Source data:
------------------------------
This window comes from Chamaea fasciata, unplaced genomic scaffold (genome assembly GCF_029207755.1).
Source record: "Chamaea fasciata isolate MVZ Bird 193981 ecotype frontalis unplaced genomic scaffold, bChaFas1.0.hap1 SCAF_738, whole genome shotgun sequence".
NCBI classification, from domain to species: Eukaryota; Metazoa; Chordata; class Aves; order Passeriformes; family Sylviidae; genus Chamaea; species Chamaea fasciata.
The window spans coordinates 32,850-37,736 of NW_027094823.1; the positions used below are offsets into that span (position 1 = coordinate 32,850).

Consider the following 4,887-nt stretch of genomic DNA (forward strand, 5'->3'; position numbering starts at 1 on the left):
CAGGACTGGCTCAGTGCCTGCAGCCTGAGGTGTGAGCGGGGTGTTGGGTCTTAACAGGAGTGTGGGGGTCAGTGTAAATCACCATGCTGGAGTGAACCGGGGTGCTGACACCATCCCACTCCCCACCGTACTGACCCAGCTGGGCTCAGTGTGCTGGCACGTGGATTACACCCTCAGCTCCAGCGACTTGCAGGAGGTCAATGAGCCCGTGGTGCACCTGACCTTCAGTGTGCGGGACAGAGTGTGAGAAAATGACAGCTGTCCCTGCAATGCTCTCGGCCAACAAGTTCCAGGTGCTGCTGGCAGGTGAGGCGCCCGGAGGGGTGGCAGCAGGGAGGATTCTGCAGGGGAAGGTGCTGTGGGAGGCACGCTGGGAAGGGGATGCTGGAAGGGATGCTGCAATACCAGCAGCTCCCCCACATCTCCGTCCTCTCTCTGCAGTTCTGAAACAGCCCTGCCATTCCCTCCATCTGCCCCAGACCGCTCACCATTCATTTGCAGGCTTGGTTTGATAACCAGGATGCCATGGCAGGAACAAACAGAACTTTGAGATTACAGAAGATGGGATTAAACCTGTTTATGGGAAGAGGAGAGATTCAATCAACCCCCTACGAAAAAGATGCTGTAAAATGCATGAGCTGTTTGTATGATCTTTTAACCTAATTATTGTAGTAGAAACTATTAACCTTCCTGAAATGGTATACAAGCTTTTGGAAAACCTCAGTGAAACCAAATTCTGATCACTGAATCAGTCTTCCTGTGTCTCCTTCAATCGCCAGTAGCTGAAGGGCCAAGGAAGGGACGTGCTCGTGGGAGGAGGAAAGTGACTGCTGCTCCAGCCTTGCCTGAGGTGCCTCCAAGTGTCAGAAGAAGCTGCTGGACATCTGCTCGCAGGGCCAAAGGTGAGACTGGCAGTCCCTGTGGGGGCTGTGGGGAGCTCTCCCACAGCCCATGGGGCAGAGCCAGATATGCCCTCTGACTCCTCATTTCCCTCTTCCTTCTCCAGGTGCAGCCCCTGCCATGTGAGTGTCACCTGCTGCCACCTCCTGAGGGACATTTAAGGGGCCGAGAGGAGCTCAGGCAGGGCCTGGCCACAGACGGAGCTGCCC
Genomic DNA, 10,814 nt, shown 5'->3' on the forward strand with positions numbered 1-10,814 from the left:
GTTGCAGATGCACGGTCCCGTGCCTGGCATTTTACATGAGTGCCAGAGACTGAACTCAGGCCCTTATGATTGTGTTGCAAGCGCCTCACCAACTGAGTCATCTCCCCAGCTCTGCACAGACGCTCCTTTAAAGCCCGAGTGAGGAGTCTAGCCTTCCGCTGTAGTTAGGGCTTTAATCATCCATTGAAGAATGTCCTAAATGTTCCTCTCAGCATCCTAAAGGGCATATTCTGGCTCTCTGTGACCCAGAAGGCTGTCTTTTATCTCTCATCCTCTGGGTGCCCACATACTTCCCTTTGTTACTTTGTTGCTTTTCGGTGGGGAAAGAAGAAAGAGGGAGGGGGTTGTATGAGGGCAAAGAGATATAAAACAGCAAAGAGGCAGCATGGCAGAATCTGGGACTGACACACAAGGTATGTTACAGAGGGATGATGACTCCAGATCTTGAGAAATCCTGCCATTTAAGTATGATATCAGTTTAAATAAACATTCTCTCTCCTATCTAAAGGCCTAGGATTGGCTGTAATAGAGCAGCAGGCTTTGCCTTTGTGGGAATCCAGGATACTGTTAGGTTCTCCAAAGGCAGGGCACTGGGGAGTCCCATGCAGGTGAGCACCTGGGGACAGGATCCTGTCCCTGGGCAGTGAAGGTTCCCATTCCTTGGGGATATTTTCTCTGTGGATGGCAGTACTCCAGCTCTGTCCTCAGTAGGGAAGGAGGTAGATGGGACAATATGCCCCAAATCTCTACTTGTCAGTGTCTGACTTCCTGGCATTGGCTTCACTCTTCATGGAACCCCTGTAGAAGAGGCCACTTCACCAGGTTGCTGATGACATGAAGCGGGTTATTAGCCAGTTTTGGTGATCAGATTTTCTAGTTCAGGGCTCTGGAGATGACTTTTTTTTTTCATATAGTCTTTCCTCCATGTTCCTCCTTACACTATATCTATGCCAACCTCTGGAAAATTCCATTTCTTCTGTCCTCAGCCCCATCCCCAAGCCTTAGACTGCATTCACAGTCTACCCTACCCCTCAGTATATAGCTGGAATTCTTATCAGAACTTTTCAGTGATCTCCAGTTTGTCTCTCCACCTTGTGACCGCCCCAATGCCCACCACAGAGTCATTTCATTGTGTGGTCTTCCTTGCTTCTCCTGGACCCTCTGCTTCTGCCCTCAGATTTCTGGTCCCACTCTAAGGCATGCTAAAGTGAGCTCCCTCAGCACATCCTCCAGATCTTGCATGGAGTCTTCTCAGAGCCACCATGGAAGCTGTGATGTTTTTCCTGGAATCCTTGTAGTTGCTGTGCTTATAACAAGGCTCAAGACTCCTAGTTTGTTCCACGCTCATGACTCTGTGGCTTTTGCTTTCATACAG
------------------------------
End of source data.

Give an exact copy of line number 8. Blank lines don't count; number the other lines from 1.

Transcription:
GTTGCAGATGCACGGTCCCGTGCCTGGCATTTTACATGAGTGCCAGAGACTGAACTCAGGCCCTTATGATTGTGTTGCAAGCGCCTCACCAACTGAGTCATCTCCCCAGCTCTGCACAGACGCTCCTTTAAAGCCCGAGTGAGGAGTCTAGCCTTCCGCTGTAGTTAGGGCTTTAATCATCCATTGAAGAATGTCCTAAATGTTCCTCTCAGCATCCTAAAGGGCATATTCTGGCTCTCTGTGACCCAGAAGGCTGTCTTTTATCTCTCATCCTCTGGGTGCCCACATACTTCCCTTTGTTACTTTGTTGCTTTTCGGTGGGGAAAGAAGAAAGAGGGAGGGGGTTGTATGAGGGCAAAGAGATATAAAACAGCAAAGAGGCAGCATGGCAGAATCTGGGACTGACACACAAGGTATGTTACAGAGGGATGATGACTCCAGATCTTGAGAAATCCTGCCATTTAAGTATGATATCAGTTTAAATAAACATTCTCTCTCCTATCTAAAGGCCTAGGATTGGCTGTAATAGAGCAGCAGGCTTTGCCTTTGTGGGAATCCAGGATACTGTTAGGTTCTCCAAAGGCAGGGCACTGGGGAGTCCCATGCAGGTGAGCACCTGGGGACAGGATCCTGTCCCTGGGCAGTGAAGGTTCCCATTCCTTGGGGATATTTTCTCTGTGGATGGCAGTACTCCAGCTCTGTCCTCAGTAGGGAAGGAGGTAGATGGGACAATATGCCCCAAATCTCTACTTGTCAGTGTCTGACTTCCTGGCATTGGCTTCACTCTTCATGGAACCCCTGTAGAAGAGGCCACTTCACCAGGTTGCTGATGACATGAAGCGGGTTATTAGCCAGTTTTGGTGATCAGATTTTCTAGTTCAGGGCTCTGGAGATGACTTTTTTTTTTCATATAGTCTTTCCTCCATGTTCCTCCTTACACTATATCTATGCCAACCTCTGGAAAATTCCATTTCTTCTGTCCTCAGCCCCATCCCCAAGCCTTAGACTGCATTCACAGTCTACCCTACCCCTCAGTATATAGCTGGAATTCTTATCAGAACTTTTCAGTGATCTCCAGTTTGTCTCTCCACCTTGTGACCGCCCCAATGCCCACCACAGAGTCATTTCATTGTGTGGTCTTCCTTGCTTCTCCTGGACCCTCTGCTTCTGCCCTCAGATTTCTGGTCCCACTCTAAGGCATGCTAAAGTGAGCTCCCTCAGCACATCCTCCAGATCTTGCATGGAGTCTTCTCAGAGCCACCATGGAAGCTGTGATGTTTTTCCTGGAATCCTTGTAGTTGCTGTGCTTATAACAAGGCTCAAGACTCCTAGTTTGTTCCACGCTCATGACTCTGTGGCTTTTGCTTTCATACAG